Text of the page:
Albanese Govt shrugs off blistering Keating attack on subs deal

A scathing assessment by former Labor prime minister Paul Keating of the AUKUS nuclear submarines deal has not shaken the Albanese Government’s confidence in the security arrangement, the defence minister says.

Former PM Paul Keating addresses the National Press Club about the AUKUS deal on Wednesday. Photo: AAP/Mick Tsikas

Former PM Paul Keating addresses the National Press Club about the AUKUS deal on Wednesday. Photo: AAP/Mick Tsikas

Prime Minister Anthony Albanese announced details of Australia’s submarine pact with the United States and United Kingdom – part of the AUKUS security alliance – on Tuesday.

But at the National Press Club on Wednesday, Keating branded the AUKUS subs deal as a Labor government’s “worst decision” in more than a century, saying it risked ceding Australian sovereignty to US control.

As part of the security announcement aimed at countering China’s rise in the Pacific, Australia will buy US Virginia-class nuclear submarines and then gear up to build nuclear-powered submarines within the next three decades at a cost of up to $368 million.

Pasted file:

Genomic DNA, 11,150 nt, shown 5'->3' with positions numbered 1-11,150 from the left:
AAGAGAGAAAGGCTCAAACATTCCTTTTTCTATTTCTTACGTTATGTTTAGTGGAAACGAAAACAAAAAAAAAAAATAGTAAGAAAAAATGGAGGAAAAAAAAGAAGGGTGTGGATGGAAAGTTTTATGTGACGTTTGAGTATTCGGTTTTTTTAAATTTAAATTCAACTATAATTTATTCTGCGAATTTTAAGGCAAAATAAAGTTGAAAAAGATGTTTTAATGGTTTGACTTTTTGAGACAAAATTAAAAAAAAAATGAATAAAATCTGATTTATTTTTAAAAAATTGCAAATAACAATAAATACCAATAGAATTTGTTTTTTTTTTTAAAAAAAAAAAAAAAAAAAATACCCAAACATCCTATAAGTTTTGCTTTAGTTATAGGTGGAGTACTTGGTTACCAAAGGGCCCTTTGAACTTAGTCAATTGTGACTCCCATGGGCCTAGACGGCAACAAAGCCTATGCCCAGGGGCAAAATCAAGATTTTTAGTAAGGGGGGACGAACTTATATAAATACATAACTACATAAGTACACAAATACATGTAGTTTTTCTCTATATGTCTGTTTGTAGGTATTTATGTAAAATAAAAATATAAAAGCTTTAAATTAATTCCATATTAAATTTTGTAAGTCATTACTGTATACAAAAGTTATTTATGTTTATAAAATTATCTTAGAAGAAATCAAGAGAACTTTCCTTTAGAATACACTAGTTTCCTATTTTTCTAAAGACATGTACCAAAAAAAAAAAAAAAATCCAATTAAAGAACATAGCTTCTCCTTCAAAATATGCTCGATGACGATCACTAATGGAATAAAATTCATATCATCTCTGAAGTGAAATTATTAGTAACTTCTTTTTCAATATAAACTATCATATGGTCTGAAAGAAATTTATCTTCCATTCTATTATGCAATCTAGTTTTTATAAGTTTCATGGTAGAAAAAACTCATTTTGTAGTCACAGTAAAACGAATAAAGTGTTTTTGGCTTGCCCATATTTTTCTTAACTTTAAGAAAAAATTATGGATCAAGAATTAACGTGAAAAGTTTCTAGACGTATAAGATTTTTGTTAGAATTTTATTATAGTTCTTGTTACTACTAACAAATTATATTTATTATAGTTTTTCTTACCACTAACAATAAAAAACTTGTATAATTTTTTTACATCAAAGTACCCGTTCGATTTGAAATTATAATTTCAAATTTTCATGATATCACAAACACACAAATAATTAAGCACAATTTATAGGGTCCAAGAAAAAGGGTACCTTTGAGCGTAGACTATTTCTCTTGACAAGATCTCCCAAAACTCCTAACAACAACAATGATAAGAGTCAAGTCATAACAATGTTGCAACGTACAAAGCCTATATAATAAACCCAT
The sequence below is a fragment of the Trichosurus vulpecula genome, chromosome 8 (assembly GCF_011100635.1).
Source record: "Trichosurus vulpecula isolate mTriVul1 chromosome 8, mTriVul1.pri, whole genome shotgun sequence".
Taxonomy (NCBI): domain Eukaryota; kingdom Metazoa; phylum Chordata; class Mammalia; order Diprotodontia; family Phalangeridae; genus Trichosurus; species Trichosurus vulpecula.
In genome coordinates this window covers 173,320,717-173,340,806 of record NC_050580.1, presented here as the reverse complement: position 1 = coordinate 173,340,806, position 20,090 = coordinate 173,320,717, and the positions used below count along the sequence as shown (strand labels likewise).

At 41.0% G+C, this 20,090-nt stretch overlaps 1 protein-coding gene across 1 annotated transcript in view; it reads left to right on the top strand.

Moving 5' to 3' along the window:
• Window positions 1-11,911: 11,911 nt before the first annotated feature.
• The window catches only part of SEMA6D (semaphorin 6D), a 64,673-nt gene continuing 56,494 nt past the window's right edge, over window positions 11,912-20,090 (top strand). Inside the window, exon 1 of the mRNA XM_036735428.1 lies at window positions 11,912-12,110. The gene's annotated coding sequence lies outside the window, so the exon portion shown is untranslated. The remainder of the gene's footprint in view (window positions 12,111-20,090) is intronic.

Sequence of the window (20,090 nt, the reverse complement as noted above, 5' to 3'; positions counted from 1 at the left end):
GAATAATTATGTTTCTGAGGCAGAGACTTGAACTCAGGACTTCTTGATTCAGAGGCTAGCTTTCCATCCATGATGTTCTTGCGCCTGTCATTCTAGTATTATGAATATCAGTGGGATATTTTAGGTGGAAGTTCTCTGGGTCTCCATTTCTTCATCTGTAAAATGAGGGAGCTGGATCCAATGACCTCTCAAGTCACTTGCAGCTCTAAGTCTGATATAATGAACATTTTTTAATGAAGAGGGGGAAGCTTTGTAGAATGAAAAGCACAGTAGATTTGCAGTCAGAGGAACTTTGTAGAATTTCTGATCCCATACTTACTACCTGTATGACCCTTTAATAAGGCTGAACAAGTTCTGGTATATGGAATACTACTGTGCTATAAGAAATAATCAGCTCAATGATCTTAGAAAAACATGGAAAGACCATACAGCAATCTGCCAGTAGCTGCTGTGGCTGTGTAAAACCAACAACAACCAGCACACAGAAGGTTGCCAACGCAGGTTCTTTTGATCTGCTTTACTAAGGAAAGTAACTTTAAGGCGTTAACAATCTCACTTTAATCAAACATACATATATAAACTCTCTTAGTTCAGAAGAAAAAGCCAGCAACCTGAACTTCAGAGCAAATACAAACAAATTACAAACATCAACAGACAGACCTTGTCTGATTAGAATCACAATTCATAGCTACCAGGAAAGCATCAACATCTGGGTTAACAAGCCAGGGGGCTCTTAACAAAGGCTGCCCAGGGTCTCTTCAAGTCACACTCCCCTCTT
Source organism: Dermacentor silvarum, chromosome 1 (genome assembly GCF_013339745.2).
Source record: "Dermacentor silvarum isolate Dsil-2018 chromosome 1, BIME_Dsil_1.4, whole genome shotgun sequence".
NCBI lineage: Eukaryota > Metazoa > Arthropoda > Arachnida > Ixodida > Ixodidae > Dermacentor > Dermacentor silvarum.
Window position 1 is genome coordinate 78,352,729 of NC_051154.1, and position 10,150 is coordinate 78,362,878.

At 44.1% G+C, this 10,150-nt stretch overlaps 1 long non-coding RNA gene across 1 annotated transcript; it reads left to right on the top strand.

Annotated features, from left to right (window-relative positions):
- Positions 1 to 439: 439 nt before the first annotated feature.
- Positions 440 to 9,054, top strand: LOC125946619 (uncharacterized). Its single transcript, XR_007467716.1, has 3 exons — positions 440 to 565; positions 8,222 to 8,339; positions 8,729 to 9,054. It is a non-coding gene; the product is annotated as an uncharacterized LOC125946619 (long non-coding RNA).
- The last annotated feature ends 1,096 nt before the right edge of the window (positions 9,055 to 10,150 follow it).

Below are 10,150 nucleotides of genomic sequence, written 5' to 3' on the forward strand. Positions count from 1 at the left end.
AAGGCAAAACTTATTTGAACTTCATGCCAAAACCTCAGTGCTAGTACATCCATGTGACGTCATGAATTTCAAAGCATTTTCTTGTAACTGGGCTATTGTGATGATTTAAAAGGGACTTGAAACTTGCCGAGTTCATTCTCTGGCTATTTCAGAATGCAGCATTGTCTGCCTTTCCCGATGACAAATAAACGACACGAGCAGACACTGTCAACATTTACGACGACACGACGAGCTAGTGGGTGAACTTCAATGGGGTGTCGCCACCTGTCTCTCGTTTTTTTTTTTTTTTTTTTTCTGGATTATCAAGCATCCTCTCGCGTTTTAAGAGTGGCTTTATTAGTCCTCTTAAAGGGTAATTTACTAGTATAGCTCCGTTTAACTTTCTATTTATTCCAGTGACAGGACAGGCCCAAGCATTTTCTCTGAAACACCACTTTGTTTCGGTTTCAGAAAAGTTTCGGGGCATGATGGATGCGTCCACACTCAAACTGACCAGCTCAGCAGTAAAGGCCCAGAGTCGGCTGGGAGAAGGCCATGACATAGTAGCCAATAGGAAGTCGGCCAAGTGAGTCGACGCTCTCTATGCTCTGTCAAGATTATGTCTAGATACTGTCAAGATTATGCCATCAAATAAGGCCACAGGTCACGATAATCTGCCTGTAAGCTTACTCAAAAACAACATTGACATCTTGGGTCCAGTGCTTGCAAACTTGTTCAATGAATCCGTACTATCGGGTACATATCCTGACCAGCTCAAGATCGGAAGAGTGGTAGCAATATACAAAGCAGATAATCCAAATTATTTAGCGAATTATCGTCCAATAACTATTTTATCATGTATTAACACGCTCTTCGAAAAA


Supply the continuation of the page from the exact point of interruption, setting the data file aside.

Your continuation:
Keating also fired shots at senior federal government ministers including Defence Minister Richard Marles, and issued withering assessments of US President Joe Biden and UK Prime Minister Rishi Sunak.

Marles said Keating remained a revered figure within the Labor Party and that no matter what the former prime minister said about him,  Albanese or Foreign Minister Penny Wong, the government would not say a bad word about Keating.

“The Hawke-Keating government was the great peacetime, reformist, long-term government in our history,” he said.

“It’s a government that finished in 1996 (and) our responsibility is to be governing the country in the national interest in 2023.”

Marles said the government had worked hard to stabilise Australia’s diplomatic relations with China.

“We want to have a productive relationship with China, but we do observe that we are seeing the biggest conventional military build-up in the world today since the end of the Second World War,” he said.

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Opposition Leader Peter Dutton said the former prime minister’s comments showed there was division within the Labor Party over AUKUS.

“I think it is incumbent upon Richard Marles and others … to rebuke the unhinged comments of Mr Keating,” he told reporters in Melbourne.

“(The government) should be taking the advice of the military and intelligence chiefs as opposed to Paul Keating.”

-with AAP

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